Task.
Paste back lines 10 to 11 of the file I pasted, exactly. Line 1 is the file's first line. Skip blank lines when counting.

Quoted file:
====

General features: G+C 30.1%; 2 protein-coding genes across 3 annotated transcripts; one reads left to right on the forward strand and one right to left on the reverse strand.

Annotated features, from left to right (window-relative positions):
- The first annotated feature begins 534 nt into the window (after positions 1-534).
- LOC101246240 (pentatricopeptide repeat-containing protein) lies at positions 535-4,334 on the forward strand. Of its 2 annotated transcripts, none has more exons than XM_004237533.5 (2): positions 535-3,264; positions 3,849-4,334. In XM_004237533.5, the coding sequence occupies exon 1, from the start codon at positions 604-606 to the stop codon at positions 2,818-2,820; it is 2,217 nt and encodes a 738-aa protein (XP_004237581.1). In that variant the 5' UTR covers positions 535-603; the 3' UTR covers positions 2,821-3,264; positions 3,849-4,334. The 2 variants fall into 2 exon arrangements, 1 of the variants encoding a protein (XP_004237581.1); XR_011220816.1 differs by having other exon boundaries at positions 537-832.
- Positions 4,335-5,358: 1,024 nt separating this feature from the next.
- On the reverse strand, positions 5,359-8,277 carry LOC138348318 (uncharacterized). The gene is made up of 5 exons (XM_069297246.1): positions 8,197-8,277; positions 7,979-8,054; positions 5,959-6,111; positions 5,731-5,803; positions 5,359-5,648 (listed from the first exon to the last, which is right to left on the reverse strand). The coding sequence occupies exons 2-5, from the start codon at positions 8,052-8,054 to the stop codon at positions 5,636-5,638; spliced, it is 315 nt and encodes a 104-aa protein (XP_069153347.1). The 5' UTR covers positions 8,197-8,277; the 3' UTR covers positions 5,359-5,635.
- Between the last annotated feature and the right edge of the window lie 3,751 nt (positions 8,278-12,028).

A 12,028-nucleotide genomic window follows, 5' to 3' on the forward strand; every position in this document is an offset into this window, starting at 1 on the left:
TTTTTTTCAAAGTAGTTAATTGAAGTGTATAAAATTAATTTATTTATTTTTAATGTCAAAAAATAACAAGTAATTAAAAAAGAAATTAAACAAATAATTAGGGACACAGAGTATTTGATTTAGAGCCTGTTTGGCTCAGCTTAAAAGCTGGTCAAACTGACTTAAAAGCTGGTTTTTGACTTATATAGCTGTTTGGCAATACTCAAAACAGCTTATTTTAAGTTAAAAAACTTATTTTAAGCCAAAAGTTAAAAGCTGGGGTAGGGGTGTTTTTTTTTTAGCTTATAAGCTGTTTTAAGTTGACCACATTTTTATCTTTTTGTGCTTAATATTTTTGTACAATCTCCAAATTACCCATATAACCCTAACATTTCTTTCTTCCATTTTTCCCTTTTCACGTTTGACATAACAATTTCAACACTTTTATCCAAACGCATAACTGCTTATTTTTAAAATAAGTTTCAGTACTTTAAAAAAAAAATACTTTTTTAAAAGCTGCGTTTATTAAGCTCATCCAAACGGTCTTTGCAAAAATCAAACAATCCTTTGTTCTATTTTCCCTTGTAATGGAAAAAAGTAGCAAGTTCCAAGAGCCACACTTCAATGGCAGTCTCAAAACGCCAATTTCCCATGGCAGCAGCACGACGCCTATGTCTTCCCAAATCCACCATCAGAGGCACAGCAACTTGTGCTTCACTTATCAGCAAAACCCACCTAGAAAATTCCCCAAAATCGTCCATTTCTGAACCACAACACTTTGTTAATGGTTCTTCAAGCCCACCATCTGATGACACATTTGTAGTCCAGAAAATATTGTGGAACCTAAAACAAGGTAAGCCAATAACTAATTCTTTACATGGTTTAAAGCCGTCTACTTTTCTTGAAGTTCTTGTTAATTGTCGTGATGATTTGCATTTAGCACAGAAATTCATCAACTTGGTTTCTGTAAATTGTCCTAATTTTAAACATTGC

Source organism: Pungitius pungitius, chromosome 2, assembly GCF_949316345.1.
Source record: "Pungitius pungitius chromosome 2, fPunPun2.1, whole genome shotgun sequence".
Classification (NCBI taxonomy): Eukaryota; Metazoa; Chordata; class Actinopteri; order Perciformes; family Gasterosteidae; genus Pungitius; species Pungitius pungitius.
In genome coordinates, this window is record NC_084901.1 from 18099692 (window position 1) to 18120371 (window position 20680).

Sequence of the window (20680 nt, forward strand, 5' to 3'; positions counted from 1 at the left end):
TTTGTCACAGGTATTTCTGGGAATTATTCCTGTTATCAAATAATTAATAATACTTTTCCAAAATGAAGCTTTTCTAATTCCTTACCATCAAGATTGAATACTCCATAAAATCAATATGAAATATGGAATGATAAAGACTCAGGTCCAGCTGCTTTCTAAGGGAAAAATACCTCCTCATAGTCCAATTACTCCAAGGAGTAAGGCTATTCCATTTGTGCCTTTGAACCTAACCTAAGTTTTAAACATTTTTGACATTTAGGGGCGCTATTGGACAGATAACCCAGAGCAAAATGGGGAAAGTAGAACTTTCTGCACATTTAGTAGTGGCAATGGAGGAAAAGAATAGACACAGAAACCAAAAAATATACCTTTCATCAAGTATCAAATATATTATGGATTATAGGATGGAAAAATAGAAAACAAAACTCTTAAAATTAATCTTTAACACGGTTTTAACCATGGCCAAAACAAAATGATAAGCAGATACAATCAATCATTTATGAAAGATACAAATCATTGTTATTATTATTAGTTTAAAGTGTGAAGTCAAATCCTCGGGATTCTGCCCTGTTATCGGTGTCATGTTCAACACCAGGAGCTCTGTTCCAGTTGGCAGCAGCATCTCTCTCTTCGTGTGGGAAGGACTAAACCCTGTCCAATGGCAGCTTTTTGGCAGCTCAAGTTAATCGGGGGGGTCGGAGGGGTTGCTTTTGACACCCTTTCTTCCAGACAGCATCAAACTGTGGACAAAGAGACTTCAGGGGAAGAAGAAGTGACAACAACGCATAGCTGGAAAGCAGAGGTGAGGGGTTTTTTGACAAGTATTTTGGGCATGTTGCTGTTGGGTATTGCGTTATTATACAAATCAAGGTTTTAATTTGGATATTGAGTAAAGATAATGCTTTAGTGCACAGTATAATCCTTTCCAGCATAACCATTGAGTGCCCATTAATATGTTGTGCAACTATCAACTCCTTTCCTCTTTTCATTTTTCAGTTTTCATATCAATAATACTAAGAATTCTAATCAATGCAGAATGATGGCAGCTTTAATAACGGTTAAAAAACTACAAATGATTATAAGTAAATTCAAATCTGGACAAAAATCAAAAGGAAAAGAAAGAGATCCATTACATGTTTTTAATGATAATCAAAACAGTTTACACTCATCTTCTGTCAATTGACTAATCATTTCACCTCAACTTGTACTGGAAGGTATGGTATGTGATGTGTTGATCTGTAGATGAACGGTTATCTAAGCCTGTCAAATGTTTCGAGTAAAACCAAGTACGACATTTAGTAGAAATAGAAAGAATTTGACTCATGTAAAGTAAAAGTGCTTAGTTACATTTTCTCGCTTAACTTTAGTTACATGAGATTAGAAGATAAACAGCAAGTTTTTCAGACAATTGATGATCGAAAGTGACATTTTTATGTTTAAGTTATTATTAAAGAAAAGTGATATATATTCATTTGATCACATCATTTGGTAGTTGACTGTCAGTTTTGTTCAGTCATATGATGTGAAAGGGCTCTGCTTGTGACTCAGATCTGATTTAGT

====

Source organism: Pungitius pungitius, chromosome 2, assembly GCF_949316345.1.
Source record: "Pungitius pungitius chromosome 2, fPunPun2.1, whole genome shotgun sequence".